Cryptocurrencies do not in themselves require regulation, indeed regulating them is a little like regulating gravity (what would be the point?). The position in respect of more proprietary forms of crowdfunding using crypto-tokens is slightly different and in some cases such products do constitute securities and, even if not, the offer of the same should be subject to some minimum standards (see previous article on this topic here). However, there is a clear and urgent need to implement some regulatory standards that cover DLT operators who may be involved in managing significant digital assets of their customers (whether cryptocurrencies or tokens).

The significant benefits in brand value, counterparty credibility and customer confidence of having a financial services regulated entity (subject to independent oversight) should not be under-estimated and will allow the best operators to stand out from the crowd. For good operators, positive regulatory regimes also provide a competitive moat, especially in this new area of commerce.


Current state of the cryptocurrency markets


The jaw-dropping price appreciation of the last month or so in the crypto space has been so rapid it has been difficult to keep track of the potential wider impact. The estimated market cap for cryptocurrencies alone is now approximately USD500bn (and most of the value has occurred in the last few months as you can see from the charts).



In addition, we have seen exchanges like Coinbase, Bitrex, Bitfinex, Bitstamp and others become very popular with retail customers. In fact, the Coinbase free app became the number 1 app in Apple’s US store in December 2017. This has also driven the price of the leading coins higher (BTC.X, ETH.X and LTC.X) as they are readily available on Coinbase, and many other alt-coins (which may be harder to buy and hold securely without some technical knowledge) have since started to also follow the leader BTC.X in price appreciation.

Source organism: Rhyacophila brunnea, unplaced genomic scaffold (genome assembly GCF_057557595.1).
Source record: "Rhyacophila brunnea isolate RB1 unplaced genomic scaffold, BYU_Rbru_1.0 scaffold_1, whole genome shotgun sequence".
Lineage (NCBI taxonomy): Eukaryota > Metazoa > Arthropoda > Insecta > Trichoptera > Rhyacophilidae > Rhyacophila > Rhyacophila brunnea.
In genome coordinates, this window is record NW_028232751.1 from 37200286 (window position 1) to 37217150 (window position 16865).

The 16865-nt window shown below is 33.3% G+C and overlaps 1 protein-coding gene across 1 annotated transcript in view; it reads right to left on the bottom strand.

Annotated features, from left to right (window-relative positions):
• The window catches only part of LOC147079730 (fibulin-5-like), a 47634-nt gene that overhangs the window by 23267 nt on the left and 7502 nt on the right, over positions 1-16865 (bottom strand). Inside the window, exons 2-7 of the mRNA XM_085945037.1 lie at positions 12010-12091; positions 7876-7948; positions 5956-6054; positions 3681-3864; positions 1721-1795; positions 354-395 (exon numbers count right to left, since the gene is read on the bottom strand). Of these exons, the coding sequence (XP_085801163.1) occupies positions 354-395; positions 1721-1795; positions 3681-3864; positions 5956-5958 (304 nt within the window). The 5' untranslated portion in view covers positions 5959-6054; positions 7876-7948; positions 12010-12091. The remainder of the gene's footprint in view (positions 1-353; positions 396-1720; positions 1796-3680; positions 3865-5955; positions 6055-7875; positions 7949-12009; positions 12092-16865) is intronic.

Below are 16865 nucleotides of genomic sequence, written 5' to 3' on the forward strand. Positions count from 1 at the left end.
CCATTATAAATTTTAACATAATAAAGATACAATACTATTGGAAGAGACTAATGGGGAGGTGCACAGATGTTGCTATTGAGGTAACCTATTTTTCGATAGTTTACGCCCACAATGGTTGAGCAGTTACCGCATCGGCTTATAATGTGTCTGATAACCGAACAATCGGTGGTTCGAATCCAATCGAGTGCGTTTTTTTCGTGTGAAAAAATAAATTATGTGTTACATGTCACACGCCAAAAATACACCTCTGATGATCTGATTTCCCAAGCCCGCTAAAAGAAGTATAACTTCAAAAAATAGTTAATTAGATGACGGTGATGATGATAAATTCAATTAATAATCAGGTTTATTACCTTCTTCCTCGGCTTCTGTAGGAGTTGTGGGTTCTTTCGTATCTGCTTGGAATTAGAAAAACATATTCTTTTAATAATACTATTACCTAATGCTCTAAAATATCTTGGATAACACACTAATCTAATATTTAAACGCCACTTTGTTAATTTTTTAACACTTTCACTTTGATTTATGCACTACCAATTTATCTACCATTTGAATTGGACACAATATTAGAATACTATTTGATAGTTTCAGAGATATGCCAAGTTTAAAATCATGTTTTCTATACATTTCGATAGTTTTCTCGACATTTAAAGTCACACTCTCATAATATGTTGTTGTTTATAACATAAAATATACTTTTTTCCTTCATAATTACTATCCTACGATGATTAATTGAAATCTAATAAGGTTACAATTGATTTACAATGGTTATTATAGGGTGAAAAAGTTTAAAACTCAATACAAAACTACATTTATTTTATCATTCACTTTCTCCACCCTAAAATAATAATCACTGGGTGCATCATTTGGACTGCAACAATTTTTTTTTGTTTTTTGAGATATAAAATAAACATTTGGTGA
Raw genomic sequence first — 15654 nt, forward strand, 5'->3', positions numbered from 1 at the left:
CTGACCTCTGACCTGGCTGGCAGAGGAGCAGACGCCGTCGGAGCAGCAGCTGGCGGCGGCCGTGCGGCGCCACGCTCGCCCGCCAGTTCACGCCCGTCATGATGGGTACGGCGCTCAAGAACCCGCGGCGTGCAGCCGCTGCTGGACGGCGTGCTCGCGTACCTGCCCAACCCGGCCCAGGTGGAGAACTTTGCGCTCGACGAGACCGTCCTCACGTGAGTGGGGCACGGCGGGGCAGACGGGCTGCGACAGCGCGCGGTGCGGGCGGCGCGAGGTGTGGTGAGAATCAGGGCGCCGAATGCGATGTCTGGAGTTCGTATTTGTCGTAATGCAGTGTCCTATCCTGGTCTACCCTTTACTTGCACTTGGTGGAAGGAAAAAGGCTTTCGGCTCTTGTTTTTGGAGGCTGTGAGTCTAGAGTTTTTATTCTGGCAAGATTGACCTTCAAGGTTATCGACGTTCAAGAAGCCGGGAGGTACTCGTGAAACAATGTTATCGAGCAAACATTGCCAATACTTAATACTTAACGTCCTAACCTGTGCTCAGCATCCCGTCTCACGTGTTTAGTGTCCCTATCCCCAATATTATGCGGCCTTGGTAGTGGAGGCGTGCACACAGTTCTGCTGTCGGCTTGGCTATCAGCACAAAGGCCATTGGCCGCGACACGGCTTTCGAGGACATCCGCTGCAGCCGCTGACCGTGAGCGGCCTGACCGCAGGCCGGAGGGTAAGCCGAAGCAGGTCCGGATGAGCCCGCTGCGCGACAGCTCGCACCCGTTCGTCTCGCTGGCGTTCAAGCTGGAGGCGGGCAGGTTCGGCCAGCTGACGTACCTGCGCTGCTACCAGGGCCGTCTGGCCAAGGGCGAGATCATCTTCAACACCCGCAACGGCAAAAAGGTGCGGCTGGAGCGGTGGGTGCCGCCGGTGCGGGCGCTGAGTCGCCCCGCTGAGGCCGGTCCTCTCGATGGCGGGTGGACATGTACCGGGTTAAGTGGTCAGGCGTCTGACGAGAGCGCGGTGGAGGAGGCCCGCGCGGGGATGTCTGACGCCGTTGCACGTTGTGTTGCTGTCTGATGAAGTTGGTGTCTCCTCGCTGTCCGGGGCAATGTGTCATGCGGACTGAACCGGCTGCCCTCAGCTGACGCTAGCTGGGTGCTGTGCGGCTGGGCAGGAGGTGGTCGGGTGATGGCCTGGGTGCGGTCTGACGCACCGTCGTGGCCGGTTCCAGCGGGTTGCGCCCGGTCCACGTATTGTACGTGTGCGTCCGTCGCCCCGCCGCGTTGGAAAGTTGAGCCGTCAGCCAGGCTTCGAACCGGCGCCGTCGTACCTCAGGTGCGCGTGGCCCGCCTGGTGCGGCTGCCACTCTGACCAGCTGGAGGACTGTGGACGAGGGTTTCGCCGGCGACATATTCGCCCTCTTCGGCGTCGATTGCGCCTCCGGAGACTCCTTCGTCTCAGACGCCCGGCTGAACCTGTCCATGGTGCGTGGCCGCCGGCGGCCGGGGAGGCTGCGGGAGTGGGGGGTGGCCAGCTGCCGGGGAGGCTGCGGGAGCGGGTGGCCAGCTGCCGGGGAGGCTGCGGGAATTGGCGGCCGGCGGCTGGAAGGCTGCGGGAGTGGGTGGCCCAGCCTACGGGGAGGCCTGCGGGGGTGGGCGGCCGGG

With so much value now being exchanged and stored on behalf of customers, many of whom will be consumers, and with the recent uptick in interest in cryptocurrencies likely to remain and continue to increase (whatever happens to the short-term price of such coins) then the need for independent oversight and some clear operational standards on key market players is necessary to maintain confidence in the overall market.


We have seen before the risks involved in people relying on intermediaries to store and transmit cryptocurrency on behalf of others (Mt Gox). The irony of decentralised forms of value exchange (that were created to avoid the need for reliance on trusted counterparties) being subject to significant counterparty risk is not lost.